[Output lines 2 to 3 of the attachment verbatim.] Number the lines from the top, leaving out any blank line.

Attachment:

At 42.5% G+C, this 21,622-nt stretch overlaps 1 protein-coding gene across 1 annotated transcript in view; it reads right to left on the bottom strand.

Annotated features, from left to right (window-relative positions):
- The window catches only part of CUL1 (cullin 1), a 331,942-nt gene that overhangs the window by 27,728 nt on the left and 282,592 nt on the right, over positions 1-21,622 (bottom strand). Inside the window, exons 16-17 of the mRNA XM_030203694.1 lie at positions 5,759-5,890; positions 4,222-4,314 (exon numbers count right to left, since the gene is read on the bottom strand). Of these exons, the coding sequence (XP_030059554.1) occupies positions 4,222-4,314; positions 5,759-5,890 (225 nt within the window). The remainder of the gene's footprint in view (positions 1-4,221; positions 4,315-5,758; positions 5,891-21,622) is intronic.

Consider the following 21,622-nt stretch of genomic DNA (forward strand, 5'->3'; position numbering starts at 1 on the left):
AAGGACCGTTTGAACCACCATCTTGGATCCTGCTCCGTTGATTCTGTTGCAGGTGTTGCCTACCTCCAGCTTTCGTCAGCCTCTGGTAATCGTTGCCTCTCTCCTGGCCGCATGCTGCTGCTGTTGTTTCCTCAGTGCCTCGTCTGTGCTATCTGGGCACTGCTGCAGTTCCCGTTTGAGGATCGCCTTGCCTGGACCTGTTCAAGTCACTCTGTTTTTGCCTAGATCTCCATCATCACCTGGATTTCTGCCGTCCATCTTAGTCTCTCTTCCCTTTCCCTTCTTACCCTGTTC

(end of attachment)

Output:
Annotated features, from left to right (window-relative positions):
- The window catches only part of CUL1 (cullin 1), a 331,942-nt gene that overhangs the window by 27,728 nt on the left and 282,592 nt on the right, over positions 1-21,622 (bottom strand). Inside the window, exons 16-17 of the mRNA XM_030203694.1 lie at positions 5,759-5,890; positions 4,222-4,314 (exon numbers count right to left, since the gene is read on the bottom strand). Of these exons, the coding sequence (XP_030059554.1) occupies positions 4,222-4,314; positions 5,759-5,890 (225 nt within the window). The remainder of the gene's footprint in view (positions 1-4,221; positions 4,315-5,758; positions 5,891-21,622) is intronic.